4.0 out of 5 stars From The Other Side Of The Pond June 26, 2005
Format:Audio CD
On London Town, Wings was again back down to a trio. The album is a definite step up from Wings At The Speed Of Sound and it contains some excellent songs. "With A Little Luck" is a synth-laden song that is what Mr. McCartney does best; simple pop songs with great vocals and catchy hooks. This one is as infectious as anything he's ever recorded and became his sixth number one single in the spring of 1978. "I'm Carrying" is a pretty acoustic ballad and "Cafe On The Left Bank" is a pulsating rocker. "Backwards Traveler" is an interesting song, "Girlfriend" is done much better by Michael Jackson, "I've Had Enough" is a good rocker and "Name & Address" is an attempt at rockabilly. London Town is a solid, well-made effort. The bonus tracks are the hard rocking "Girls School" and the elegant "Mull Of Kintyre". The latter was a major hit in England in 1977, staying at number one for nine weeks and become the UK's biggest selling single of all-time at the time (it's currently number four all-time) and the first to sell over two million copies. In the US it was regulated to the b-side of "Girl's School" which peaked at number 33 in early 1978.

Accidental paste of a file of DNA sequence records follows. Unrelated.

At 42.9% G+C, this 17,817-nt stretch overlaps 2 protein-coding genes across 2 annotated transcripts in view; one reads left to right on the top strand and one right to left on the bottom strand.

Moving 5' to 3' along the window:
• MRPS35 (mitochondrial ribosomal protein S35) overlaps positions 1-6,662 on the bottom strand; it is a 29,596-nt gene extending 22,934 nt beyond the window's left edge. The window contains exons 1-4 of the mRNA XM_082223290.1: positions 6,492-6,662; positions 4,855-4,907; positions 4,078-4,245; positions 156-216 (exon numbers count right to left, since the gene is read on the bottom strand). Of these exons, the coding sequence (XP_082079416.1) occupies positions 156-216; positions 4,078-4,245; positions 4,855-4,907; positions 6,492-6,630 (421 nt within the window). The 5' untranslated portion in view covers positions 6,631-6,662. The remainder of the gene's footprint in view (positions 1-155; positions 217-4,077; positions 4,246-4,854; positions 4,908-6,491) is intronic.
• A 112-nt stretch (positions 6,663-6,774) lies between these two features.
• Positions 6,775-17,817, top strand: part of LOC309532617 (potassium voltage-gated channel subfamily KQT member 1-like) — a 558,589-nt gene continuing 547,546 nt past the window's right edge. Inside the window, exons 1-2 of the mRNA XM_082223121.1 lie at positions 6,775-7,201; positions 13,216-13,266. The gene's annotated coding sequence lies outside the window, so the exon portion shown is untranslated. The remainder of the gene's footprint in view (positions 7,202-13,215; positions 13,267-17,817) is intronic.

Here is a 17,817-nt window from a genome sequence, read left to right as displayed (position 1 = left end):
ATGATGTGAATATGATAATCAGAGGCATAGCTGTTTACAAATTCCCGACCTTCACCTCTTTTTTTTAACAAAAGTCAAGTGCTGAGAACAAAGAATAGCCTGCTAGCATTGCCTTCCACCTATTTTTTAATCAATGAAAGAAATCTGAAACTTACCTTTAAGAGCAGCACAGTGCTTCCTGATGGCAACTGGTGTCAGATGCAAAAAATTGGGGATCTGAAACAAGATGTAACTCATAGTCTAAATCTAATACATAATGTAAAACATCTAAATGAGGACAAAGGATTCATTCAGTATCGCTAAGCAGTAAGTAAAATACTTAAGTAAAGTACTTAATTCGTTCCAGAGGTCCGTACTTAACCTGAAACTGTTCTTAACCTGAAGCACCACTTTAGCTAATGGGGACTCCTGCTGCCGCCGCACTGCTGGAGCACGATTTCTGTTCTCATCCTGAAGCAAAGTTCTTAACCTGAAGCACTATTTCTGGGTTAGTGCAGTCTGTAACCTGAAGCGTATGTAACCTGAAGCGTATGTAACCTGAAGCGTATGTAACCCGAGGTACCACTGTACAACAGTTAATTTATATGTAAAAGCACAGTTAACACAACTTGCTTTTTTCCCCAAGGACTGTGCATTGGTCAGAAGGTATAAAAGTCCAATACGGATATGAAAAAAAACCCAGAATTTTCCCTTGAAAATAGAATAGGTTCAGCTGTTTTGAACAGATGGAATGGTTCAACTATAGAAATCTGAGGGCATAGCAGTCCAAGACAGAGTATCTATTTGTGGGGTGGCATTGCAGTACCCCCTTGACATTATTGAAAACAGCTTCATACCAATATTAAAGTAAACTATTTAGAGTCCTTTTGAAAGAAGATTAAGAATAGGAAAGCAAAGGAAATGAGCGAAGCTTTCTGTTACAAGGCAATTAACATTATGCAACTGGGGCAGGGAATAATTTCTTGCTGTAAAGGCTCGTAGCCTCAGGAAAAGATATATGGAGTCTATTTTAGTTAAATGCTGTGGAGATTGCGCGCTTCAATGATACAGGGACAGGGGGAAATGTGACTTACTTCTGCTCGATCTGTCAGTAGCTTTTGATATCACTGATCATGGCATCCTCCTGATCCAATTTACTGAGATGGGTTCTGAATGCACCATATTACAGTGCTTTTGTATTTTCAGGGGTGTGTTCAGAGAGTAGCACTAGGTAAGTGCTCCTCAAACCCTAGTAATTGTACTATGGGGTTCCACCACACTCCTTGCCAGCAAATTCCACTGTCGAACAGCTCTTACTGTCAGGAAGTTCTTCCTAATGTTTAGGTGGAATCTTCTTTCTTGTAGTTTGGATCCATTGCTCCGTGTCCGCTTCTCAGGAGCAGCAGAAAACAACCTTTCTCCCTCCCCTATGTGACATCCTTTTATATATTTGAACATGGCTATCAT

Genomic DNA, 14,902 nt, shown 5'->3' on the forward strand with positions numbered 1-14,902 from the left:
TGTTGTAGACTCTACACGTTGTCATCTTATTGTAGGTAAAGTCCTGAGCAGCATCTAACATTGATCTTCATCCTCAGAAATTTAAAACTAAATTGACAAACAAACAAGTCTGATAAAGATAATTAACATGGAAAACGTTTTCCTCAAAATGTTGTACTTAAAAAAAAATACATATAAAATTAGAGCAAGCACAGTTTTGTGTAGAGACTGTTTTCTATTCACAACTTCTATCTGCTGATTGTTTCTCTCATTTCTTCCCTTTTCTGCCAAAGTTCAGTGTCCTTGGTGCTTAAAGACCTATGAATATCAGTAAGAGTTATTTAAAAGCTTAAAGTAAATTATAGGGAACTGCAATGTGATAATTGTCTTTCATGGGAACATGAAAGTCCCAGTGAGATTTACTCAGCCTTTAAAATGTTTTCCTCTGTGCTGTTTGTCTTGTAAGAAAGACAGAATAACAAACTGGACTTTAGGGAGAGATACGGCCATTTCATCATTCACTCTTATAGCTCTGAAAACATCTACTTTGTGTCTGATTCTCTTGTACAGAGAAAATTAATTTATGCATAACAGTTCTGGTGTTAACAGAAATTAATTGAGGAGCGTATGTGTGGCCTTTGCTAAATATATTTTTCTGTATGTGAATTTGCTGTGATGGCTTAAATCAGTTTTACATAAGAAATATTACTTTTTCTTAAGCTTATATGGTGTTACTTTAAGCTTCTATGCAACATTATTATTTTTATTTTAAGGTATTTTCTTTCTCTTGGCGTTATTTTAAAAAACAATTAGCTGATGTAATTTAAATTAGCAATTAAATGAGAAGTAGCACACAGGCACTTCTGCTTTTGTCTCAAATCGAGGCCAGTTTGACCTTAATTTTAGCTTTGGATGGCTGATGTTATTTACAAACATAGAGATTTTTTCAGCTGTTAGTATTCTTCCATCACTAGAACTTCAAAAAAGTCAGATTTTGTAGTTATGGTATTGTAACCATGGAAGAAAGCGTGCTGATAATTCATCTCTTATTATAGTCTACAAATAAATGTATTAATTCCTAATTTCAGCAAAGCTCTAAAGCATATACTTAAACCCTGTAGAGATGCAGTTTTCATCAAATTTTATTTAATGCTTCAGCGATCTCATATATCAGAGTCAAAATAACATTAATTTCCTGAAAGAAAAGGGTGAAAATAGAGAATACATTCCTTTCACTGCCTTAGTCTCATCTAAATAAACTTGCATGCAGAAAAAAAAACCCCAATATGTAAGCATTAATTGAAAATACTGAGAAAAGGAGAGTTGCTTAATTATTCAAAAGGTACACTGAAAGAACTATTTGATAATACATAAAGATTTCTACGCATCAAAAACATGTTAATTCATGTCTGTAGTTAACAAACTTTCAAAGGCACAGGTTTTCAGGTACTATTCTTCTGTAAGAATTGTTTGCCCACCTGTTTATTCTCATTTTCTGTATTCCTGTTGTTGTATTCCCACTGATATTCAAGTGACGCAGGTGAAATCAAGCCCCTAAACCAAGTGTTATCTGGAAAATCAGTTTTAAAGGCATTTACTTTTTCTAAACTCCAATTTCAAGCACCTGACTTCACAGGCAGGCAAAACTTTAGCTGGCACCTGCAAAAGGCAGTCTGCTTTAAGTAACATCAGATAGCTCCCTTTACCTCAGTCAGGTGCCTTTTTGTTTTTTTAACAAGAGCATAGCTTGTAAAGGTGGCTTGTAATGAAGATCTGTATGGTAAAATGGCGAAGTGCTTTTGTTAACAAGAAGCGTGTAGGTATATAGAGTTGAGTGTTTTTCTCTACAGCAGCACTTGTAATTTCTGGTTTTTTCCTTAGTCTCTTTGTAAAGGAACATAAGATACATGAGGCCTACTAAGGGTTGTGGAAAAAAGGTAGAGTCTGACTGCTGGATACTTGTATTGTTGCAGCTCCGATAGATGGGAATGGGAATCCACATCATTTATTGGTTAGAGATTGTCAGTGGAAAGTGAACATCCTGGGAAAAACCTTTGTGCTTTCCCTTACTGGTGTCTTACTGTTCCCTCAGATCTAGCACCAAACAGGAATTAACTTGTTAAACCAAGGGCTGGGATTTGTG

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16 of 19 people found the following review helpful
4.0 out of 5 stars McCartney - Nothing Left To Prove November 9, 2005
By CMoon
Format:Audio CD
Bubba the illiterate redneck, who "reviewed" this album earlier, obviously knows nothing about British music. In the midst of the punk revolution Britain didn't quite go "ga-ga" over Mull Of Kintyre, as he claims - true, it was bought by a record 2-million and spent months at No 1, but just as many hated it with a passion, and on some levels it dealt another blow to his rock credibility. We Brits tend to go ga-ga not over Scritti Politti (where on earth did he get that?) but over cutting-edge music that more conservative Americans mostly don't get (think T-Rex, Jam, Bowie, Oasis, even Beatles before 1964) rather than the bland but beautiful (Mariah Carey, Captain & Tenille, Milli Vanilli, Michael Bolton, Kenny G, New Kids etc).

When London Town came out in 1978 Paul McCartney finally had nothing left to prove. He had sold more records than John, George and Ringo combined, had recently finished the triumphant world tour (with live triple album Wings Over America hitting No 1), had earlier that year topped the UK charts for months with the biggest selling British single ever up to that point (Mull of Kintyre) and was one of the richest and most famous men on the planet. True, he still confused and confounded the music hacks by refusing to play to their rules, but McCartney must have felt that he could ease off, drop down a gear, and relax. So, for the first year since the Beatles had broken up, 1977 had gone by without a new McCartney album, and by 1978 London Town was eagerly awaited. The break had proven too much for Jimmy McCulloch and Joe English however, and Wings had been reduced to a trio again, for the first time since Band On The Run.